Management Report & Annexes | Fundamental Information About the Group

12.1 Energy Consumption

Energy and material consumption and emission levels are essentially dependent on the manufactured sales volume, which does not include intermediates.

In 2014 Bayer’s manufactured sales volume rose by 2.7%. Total energy consumption in the Group also rose, namely by 5.5% to 85.3 petajoules. We differentiate between primary energy consumption at our sites – mainly of fossil fuels for our own generation of electricity and steam – and secondary energy consumption that reflects the purchase of electricity, steam and refrigeration energy and the use of process heat. Primary energy consumption fell by 4.2%, while secondary energy consumption rose by 19.5%. Volumes of natural gas and crude oil used as energy sources were up on the previous year but considerably less coal, waste and other primary energy sources (e.g. hydrogen) were used in our own in-house energy generation processes. In the case of secondary energy sources, the use of steam has risen significantly. Consumption of electricity and process heat was also above the prior-year level (see Table 3.12.1).

The rise in total energy consumption (primary and secondary energy sources) is mainly caused by increased production activities and the resulting growth in manufactured sales volume. This development could be observed in particular at the Baytown site in the United States. However, the inclusion for the first time of the energy-intensive MaterialScience site in Maasvlakte, Netherlands, in our environmental reporting in 2014 also had a major effect. It was included in the scope of consolidation in 2013 and retroactively for 2012. This site alone is responsible for 4.8% of the Group’s energy consumption. Production in Maasvlakte is exclusively of intermediates, which according to our definition are not included in the manufactured sales volume. The energy necessary for their manufacture is included in full in the total energy consumption, however. Without this special factor the trend away from a correlation between manufactured sales volume and energy consumption already identified in previous years would have still been recognizable.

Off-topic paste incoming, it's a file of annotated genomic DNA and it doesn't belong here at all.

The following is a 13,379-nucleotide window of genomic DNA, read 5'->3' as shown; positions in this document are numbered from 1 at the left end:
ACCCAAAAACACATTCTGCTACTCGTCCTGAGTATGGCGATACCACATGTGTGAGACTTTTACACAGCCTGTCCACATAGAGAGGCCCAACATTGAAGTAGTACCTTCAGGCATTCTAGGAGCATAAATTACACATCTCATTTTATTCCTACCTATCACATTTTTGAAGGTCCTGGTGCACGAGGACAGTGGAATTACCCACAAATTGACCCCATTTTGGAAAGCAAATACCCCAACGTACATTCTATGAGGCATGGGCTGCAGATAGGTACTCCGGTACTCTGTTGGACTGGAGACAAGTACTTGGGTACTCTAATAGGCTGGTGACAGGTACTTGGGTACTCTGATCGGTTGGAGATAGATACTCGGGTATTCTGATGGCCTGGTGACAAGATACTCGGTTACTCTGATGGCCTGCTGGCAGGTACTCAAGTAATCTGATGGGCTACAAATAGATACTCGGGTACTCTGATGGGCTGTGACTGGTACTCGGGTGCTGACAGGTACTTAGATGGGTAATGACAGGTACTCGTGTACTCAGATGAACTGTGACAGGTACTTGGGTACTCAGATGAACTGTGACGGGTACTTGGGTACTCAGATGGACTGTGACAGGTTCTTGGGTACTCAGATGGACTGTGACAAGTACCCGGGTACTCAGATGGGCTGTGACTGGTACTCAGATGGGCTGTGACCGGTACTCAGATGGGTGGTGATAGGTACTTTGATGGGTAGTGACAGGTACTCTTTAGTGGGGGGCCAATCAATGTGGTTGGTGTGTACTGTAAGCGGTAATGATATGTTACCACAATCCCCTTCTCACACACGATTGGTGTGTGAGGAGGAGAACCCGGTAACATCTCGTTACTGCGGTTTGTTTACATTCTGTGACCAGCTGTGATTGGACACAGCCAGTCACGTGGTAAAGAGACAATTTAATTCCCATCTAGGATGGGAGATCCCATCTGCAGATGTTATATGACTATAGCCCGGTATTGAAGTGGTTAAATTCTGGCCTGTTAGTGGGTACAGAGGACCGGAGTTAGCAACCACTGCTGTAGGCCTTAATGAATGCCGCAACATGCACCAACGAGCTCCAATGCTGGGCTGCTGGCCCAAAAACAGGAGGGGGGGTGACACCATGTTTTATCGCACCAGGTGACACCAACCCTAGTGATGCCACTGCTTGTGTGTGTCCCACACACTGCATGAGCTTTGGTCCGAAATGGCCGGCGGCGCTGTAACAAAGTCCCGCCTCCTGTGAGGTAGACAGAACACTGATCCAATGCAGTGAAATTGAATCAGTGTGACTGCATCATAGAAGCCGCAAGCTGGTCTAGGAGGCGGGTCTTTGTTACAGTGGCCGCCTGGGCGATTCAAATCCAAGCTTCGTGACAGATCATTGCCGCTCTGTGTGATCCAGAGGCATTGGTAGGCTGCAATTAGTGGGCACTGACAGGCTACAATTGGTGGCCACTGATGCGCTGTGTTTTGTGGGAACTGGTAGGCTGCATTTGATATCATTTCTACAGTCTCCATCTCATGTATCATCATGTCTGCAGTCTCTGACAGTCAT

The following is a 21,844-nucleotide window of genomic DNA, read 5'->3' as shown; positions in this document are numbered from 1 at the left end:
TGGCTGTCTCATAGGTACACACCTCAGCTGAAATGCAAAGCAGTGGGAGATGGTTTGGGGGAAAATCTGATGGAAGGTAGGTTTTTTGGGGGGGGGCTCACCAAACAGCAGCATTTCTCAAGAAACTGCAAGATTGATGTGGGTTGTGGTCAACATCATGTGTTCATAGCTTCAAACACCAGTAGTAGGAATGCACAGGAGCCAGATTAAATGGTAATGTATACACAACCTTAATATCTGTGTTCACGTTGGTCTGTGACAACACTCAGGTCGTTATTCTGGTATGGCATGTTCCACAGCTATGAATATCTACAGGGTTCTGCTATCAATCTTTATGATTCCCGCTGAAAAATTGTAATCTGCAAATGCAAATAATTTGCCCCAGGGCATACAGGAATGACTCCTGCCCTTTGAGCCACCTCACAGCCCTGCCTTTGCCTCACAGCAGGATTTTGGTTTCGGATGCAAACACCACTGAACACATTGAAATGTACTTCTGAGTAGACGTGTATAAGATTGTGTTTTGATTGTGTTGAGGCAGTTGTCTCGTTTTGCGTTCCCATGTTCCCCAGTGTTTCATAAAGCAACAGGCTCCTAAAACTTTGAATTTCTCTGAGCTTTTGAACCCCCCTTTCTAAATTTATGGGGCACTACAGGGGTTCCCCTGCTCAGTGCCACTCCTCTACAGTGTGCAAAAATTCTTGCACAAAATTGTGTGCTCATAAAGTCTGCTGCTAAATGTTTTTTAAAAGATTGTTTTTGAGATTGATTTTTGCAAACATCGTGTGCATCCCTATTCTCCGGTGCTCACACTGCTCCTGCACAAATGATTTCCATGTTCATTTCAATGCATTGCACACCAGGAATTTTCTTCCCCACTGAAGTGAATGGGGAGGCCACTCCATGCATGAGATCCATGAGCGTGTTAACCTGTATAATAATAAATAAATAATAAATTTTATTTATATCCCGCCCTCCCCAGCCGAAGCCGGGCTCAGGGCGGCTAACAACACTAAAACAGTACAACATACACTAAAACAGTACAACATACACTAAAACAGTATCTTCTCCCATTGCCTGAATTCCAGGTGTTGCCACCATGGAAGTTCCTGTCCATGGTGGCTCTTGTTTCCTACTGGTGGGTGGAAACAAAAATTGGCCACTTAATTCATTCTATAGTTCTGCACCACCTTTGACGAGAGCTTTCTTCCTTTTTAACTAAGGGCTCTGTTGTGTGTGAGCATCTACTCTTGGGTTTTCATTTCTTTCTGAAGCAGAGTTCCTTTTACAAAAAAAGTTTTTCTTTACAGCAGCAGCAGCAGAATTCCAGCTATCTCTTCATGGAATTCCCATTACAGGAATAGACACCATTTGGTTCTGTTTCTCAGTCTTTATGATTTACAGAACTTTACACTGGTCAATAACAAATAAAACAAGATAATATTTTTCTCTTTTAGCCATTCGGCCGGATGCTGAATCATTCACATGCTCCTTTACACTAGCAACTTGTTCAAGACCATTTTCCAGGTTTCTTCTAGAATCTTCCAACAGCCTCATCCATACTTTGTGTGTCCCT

Energy Consumption in the Bayer Group     [Table 3.12.1]
  2010 2011 2012 2013 2014
Primary energy consumption
for the in-house generation
of electricity & steam (TJ)
51,632 50,096 49,047 47,582 45,572
Natural gas 31,847 31,162 30,411 29,796 31,580
Coal 17,801 16,776 15,954 15,094 12,611
Liquid fuels 532 660 656 416 421
Waste 678 515 1,005 1,282 833
Other1 774 983 1,021 994 127
           
Secondary energy consumption
(net, TJ)
34,078 34,846 34,137 33,266 39,745
Electricity2 25,229 25,475 25,849 25,560 27,177
Steam 722 1,054 (121) (801) 3,579
Steam from waste heat (process heat) 8,722 9,000 9,144 9,146 9,639
Refrigeration energy (595) (683) (735) (639) (650)
           
Total energy consumption
(TJ)
85,710 84,942 83,184 80,848 85,317
           
Manufactured sales volume3
(million metric tons)
10.4 11.0 11.2 11.1 11.4
           
Energy efficiency4
(MWh/t)
3.77 3.63 3.50 3.44 3.37
1 e.g. hydrogen
2 Secondary energy consumption for electricity is based on the raw material mix of the country concerned.
3 The manufactured sales volume comprises all products sold in the reporting year, including secondary and trade products.
4 Energy efficency: quotient of total energy consumption and manufactured sales volume. For MaterialScience, this does not include either the secondary products sodium hydroxide solution and hydrochloric acid generated in production or trade products.

Bayer utilizes primary energy as efficiently as possible and applies combined heat and power processes in more than 90% of its energy generation. The electricity and heat generated are used in our own production facilities and third-party facilities (especially of Lanxess Deutschland GmbH as the other shareholder of our service company Currenta). The (secondary) energy purchased via us is also used at third-party production facilities. Furthermore, we purchase electricity on the market – through electricity exchanges, for example. The proportion of renewable energies is determined by the energy mix of our energy suppliers. We comment in detail on these issues in the CDP (previously Carbon Disclosure Project) Report.

Last updated: February 26, 2015  Copyright © Bayer AG
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